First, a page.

Zane frowned. “If there is something weird there, it might be dangerous.” He took a deep breath. “I suppose it’s up to us to make sure this isn’t a threat, right?”
Dev beamed at him. “Too right!”
Zane and Dev stood outside of the hospital at the far corner of the square. His house couldn’t be seen from here, the line of sight intersected by the dark garden.
Zane shook his head. “I’m not going in there.”
Dev, a good six inches shorter, looked up at him with large hazel eyes. “Go on, honest-like it’ll be worth it, you ain’t seen nothin’ like what I saw, you wanna see it too. Your Mum won’t know; she’s asleep.”
Zane tensed as pride tugged at a string in his stomach. “It isn’t my Mum I’m worried about,” he lied.
In Zane’s life, the rule to Never Go Into Hospitals was as fundamental as Don’t Touch The Fire and Wash Your Hands Before You Clean The Wound. Miri had instilled him with not only a respect for nature, but also a pathological fear of the dark concrete buildings that lined the square. It hadn’t taken much; only a few cautionary warnings, a tearful reprimand when she had found him entering the lobby to look for fuel on a bitterly cold day, but the Never Go Into Hospitals rule was proving hard to break.
“Then you must be scared,” Dev stuck out his chin as a clear challenge.
Zane thrust his shaking hands into his pockets and stood straighter as Dev pulled his favourite woolly hat out of his pocket and jabbed his hair under it. The ginger fuzz defiantly poked out of several holes across the crown as Dev meticulously tucked in wayward strands away from his forehead and ears. Everything that Dev wore had holes, like all of the other Bloomsbury Boys. The skill of the well-dressed Boy was to make sure that each thin layer had its holes in different places. Lots of layers not only kept out the cold, but also made them look stouter than they were. It no longer worked on Zane as he and Miri had dressed too many wounds on their scrawny arms and legs to be fooled by such a simple trick.
Dev took a deep breath, drew himself up to his full height as he faced the double doors and strode towards them.
Zane’s clammy hands clenched deep in his pockets. The old glass of the doors was filthy and cracked, beyond them the hospital was as black as the inside of a poppy. He read the words on the faded blue sign hanging lopsidedly over the door. “National Hospital for Nee-ur-ology and Nee-ur-osurgery,” he sounded out softly as Miri had taught him.
Dev, trying to seem braver than his clever and more handsome friend, reached out with shaking hands and pushed the doors open. He and Zane wrinkled their noses at the stale air that wafted out, carrying a fine dust on it that made Dev cough slightly.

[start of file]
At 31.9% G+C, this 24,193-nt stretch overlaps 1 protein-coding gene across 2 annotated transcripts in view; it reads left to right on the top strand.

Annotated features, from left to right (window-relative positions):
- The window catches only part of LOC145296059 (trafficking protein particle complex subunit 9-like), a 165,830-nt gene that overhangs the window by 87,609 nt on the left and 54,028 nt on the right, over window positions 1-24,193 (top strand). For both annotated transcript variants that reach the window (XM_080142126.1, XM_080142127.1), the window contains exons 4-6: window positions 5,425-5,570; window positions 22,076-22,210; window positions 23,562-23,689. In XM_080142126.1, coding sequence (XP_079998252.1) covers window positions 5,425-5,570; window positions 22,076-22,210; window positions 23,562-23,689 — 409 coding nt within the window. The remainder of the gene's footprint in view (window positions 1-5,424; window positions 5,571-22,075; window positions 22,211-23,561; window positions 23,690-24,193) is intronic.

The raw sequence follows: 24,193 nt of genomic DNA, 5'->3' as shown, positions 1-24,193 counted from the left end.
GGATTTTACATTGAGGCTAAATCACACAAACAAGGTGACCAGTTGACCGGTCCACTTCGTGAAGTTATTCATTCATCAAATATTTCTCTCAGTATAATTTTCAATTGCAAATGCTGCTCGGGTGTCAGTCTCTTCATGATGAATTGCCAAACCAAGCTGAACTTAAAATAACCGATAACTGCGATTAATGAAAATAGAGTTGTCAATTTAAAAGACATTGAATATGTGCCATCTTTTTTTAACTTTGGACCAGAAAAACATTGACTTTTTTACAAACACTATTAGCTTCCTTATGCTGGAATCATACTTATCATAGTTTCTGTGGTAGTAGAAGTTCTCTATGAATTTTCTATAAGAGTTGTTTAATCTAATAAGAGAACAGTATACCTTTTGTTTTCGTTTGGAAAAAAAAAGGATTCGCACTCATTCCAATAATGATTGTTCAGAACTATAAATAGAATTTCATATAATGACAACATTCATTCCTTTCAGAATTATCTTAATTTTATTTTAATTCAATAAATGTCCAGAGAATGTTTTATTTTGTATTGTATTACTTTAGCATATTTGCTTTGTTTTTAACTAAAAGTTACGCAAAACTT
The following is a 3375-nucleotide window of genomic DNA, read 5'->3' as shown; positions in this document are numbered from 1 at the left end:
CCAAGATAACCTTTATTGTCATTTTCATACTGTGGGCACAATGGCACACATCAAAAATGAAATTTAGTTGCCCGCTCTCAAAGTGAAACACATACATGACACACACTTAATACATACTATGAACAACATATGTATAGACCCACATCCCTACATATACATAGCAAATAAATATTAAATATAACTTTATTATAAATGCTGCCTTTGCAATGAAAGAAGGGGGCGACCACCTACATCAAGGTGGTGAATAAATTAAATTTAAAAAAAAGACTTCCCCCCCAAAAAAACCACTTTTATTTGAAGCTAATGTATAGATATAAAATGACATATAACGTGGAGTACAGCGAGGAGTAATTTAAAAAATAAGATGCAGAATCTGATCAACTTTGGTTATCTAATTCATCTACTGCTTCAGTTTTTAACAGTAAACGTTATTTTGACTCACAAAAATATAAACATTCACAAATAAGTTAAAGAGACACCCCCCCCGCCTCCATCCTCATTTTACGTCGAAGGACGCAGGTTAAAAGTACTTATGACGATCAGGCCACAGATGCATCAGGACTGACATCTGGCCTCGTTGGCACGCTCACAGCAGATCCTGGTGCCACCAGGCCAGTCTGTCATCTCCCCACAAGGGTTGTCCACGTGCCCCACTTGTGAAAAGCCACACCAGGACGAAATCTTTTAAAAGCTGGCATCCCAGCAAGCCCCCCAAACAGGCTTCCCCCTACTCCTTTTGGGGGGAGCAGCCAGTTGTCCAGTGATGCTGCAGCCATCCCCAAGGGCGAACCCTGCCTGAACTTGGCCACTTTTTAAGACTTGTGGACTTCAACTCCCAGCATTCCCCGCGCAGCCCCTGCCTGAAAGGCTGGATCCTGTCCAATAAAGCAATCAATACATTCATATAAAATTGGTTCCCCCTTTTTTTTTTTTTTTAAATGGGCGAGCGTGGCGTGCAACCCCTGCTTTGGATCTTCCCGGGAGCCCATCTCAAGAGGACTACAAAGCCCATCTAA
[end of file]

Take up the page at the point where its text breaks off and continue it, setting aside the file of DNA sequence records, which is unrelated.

Inside the lobby fingers of moonlight began to tentatively pick their way across the floor. A thick layer of dust covered everything in sight with gentle undulations immediately recognisable from some of the alleyways between the garden and the Boys’ square. Bones.
Zane swallowed hard, not noticing that both he and Dev were holding their breath. Their eyes darted around the space, taking in the strange looking doors, how so many things were broken. Internal windows and doors had been smashed and many were hanging off their hinges. Strange wheeled beds were further in, some blocking a corridor in their haphazard arrangement. There were many things neither of them had seen before: signs, symbols on the walls, fire extinguishers, faded and grubby posters from the time before It happened.
A large, rotting staircase was at the farthest point ahead of them, but it was blocked by several pieces of furniture that had been used as some kind of makeshift barricade. Two pillars that were once white stretched up to the ceiling, now grey and streaked with dirt. To the right was a large reception desk, the wood intact, thanks to Miri keeping the Boys out of the hospitals too. Any other building and it would have been scavenged and burnt a long time ago. To the far right, Zane caught a glimpse of an attractive woman with short blonde hair looking out from a painting. He stared at her for a long moment, until Dev finally moved forward, taking a step inside.